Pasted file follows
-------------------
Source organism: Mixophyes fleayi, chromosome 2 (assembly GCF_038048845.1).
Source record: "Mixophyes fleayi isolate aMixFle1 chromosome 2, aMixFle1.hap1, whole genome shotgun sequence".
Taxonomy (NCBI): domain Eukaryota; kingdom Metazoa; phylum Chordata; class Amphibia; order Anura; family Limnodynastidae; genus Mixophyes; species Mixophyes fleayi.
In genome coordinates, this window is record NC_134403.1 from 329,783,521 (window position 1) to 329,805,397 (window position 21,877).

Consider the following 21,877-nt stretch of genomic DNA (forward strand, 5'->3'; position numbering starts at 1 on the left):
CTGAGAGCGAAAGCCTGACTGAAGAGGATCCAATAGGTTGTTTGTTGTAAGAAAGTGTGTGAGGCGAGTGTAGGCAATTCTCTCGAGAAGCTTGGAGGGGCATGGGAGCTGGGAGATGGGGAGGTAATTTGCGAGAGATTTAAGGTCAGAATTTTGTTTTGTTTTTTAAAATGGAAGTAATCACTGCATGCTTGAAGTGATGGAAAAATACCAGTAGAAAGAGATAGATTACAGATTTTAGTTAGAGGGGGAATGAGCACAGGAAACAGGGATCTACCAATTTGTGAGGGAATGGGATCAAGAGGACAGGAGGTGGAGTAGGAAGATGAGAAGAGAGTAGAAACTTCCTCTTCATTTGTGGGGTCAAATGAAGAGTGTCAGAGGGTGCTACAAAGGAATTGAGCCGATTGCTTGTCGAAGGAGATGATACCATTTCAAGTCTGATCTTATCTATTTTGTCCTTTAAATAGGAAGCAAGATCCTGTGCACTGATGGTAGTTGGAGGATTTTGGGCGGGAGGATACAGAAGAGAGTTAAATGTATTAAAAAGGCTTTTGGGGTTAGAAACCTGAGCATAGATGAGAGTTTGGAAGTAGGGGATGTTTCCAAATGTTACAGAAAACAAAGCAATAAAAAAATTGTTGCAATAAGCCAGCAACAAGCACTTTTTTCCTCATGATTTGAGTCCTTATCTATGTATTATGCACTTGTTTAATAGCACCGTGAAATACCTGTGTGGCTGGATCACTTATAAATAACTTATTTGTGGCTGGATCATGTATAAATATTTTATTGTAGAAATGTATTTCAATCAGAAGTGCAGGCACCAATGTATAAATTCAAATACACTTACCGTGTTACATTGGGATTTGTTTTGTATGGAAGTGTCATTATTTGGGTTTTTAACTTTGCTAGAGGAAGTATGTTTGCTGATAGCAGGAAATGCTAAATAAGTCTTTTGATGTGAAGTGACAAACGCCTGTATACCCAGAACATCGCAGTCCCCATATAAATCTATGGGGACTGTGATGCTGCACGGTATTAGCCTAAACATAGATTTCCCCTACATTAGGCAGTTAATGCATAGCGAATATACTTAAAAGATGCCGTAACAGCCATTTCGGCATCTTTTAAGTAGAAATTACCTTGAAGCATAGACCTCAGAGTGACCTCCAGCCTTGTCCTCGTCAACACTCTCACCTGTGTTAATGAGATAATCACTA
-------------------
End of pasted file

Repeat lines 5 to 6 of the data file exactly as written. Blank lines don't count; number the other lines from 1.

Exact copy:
Consider the following 21,877-nt stretch of genomic DNA (forward strand, 5'->3'; position numbering starts at 1 on the left):
CTGAGAGCGAAAGCCTGACTGAAGAGGATCCAATAGGTTGTTTGTTGTAAGAAAGTGTGTGAGGCGAGTGTAGGCAATTCTCTCGAGAAGCTTGGAGGGGCATGGGAGCTGGGAGATGGGGAGGTAATTTGCGAGAGATTTAAGGTCAGAATTTTGTTTTGTTTTTTAAAATGGAAGTAATCACTGCATGCTTGAAGTGATGGAAAAATACCAGTAGAAAGAGATAGATTACAGATTTTAGTTAGAGGGGGAATGAGCACAGGAAACAGGGATCTACCAATTTGTGAGGGAATGGGATCAAGAGGACAGGAGGTGGAGTAGGAAGATGAGAAGAGAGTAGAAACTTCCTCTTCATTTGTGGGGTCAAATGAAGAGTGTCAGAGGGTGCTACAAAGGAATTGAGCCGATTGCTTGTCGAAGGAGATGATACCATTTCAAGTCTGATCTTATCTATTTTGTCCTTTAAATAGGAAGCAAGATCCTGTGCACTGATGGTAGTTGGAGGATTTTGGGCGGGAGGATACAGAAGAGAGTTAAATGTATTAAAAAGGCTTTTGGGGTTAGAAACCTGAGCATAGATGAGAGTTTGGAAGTAGGGGATGTTTCCAAATGTTACAGAAAACAAAGCAATAAAAAAATTGTTGCAATAAGCCAGCAACAAGCACTTTTTTCCTCATGATTTGAGTCCTTATCTATGTATTATGCACTTGTTTAATAGCACCGTGAAATACCTGTGTGGCTGGATCACTTATAAATAACTTATTTGTGGCTGGATCATGTATAAATATTTTATTGTAGAAATGTATTTCAATCAGAAGTGCAGGCACCAATGTATAAATTCAAATACACTTACCGTGTTACATTGGGATTTGTTTTGTATGGAAGTGTCATTATTTGGGTTTTTAACTTTGCTAGAGGAAGTATGTTTGCTGATAGCAGGAAATGCTAAATAAGTCTTTTGATGTGAAGTGACAAACGCCTGTATACCCAGAACATCGCAGTCCCCATATAAATCTATGGGGACTGTGATGCTGCACGGTATTAGCCTAAACATAGATTTCCCCTACATTAGGCAGTTAATGCATAGCGAATATACTTAAAAGATGCCGTAACAGCCATTTCGGCATCTTTTAAGTAGAAATTACCTTGAAGCATAGACCTCAGAGTGACCTCCAGCCTTGTCCTCGTCAACACTCTCACCTGTGTTAATGAGATAATCACTA